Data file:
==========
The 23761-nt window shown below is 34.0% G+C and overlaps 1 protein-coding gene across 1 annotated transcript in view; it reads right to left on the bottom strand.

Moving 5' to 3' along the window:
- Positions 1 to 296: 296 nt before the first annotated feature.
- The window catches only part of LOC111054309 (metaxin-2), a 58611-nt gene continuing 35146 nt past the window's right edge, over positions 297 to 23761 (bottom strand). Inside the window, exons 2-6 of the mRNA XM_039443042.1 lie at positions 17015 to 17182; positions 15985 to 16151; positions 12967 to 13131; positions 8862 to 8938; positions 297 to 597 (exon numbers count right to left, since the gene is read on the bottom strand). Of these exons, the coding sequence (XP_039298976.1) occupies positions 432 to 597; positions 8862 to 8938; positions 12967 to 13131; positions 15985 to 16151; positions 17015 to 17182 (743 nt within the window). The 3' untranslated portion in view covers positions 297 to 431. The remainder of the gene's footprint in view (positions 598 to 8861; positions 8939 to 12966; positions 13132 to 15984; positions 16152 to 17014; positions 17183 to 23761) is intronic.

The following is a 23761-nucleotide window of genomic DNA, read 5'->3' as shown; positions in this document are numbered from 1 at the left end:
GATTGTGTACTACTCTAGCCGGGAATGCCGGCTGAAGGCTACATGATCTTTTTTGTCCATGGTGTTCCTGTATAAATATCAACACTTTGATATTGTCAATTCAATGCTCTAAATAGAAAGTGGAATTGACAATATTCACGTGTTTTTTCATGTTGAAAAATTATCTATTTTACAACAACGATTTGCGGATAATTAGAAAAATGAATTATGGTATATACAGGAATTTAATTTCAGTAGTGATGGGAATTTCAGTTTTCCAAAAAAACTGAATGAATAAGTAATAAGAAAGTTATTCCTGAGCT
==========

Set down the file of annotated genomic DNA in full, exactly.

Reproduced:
The 23761-nt window shown below is 34.0% G+C and overlaps 1 protein-coding gene across 1 annotated transcript in view; it reads right to left on the bottom strand.

Moving 5' to 3' along the window:
- Positions 1 to 296: 296 nt before the first annotated feature.
- The window catches only part of LOC111054309 (metaxin-2), a 58611-nt gene continuing 35146 nt past the window's right edge, over positions 297 to 23761 (bottom strand). Inside the window, exons 2-6 of the mRNA XM_039443042.1 lie at positions 17015 to 17182; positions 15985 to 16151; positions 12967 to 13131; positions 8862 to 8938; positions 297 to 597 (exon numbers count right to left, since the gene is read on the bottom strand). Of these exons, the coding sequence (XP_039298976.1) occupies positions 432 to 597; positions 8862 to 8938; positions 12967 to 13131; positions 15985 to 16151; positions 17015 to 17182 (743 nt within the window). The 3' untranslated portion in view covers positions 297 to 431. The remainder of the gene's footprint in view (positions 598 to 8861; positions 8939 to 12966; positions 13132 to 15984; positions 16152 to 17014; positions 17183 to 23761) is intronic.

The following is a 23761-nucleotide window of genomic DNA, read 5'->3' as shown; positions in this document are numbered from 1 at the left end:
GATTGTGTACTACTCTAGCCGGGAATGCCGGCTGAAGGCTACATGATCTTTTTTGTCCATGGTGTTCCTGTATAAATATCAACACTTTGATATTGTCAATTCAATGCTCTAAATAGAAAGTGGAATTGACAATATTCACGTGTTTTTTCATGTTGAAAAATTATCTATTTTACAACAACGATTTGCGGATAATTAGAAAAATGAATTATGGTATATACAGGAATTTAATTTCAGTAGTGATGGGAATTTCAGTTTTCCAAAAAAACTGAATGAATAAGTAATAAGAAAGTTATTCCTGAGCT